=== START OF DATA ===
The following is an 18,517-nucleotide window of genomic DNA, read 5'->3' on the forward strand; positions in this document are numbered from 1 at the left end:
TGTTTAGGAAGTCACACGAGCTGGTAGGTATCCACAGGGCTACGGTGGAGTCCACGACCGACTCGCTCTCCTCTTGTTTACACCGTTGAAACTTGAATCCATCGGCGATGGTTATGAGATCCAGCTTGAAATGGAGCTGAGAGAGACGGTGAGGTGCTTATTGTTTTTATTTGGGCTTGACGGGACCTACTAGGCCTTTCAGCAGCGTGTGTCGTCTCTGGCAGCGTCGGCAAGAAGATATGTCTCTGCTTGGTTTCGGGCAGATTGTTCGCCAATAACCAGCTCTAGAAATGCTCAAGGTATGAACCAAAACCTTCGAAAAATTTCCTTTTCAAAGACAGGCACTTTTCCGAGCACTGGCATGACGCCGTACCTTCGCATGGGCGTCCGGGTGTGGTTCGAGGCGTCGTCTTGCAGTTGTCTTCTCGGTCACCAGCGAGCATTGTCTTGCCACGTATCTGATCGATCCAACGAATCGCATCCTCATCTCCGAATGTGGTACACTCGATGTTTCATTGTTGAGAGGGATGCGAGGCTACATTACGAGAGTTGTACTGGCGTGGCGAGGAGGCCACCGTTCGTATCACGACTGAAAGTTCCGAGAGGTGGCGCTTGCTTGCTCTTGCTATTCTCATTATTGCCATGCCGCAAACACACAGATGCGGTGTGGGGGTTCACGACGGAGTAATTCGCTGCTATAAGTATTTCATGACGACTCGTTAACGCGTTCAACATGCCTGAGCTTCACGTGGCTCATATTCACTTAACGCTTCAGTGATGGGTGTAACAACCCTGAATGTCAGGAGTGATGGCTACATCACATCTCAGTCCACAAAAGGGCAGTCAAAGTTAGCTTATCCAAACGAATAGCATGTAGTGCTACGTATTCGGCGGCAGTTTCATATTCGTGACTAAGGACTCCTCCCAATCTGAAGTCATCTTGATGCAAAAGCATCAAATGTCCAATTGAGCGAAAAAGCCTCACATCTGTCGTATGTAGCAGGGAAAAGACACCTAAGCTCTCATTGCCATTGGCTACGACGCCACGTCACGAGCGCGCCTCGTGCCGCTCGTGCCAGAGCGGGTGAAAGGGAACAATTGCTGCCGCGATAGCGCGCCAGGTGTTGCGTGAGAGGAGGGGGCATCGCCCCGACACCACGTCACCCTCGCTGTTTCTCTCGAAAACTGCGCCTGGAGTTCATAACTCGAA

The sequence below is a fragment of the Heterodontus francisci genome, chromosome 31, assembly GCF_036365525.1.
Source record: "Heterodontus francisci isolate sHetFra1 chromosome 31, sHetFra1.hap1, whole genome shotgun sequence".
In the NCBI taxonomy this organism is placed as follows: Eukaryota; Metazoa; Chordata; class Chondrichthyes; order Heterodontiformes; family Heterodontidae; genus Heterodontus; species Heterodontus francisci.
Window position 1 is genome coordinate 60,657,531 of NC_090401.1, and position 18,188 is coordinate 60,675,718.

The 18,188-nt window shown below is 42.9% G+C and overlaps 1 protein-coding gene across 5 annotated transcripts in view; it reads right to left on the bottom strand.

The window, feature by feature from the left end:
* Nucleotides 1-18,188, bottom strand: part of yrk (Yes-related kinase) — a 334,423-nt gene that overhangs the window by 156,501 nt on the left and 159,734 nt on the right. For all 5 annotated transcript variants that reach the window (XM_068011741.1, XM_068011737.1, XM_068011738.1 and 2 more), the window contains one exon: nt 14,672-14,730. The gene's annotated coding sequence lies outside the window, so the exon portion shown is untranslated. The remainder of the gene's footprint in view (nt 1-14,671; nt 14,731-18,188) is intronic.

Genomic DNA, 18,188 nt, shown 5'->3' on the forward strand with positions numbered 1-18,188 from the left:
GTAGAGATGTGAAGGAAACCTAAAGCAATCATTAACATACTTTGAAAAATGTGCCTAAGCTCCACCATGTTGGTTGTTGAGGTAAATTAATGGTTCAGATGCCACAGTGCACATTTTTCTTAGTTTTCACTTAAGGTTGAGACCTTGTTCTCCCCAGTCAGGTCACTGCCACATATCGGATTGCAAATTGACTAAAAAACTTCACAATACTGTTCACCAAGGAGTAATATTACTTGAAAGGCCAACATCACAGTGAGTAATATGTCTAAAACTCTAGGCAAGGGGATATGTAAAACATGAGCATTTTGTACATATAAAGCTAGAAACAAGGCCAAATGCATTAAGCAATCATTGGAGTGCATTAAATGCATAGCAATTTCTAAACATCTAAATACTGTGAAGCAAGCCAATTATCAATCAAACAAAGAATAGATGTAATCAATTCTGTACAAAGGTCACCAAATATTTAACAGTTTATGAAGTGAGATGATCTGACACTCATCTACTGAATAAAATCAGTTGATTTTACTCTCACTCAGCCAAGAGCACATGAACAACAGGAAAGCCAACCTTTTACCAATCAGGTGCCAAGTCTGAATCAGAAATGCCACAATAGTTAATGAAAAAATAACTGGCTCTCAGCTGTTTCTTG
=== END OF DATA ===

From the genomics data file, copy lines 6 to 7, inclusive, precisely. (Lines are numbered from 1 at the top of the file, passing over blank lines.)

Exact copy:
Window position 1 is genome coordinate 60,657,531 of NC_090401.1, and position 18,188 is coordinate 60,675,718.

The 18,188-nt window shown below is 42.9% G+C and overlaps 1 protein-coding gene across 5 annotated transcripts in view; it reads right to left on the bottom strand.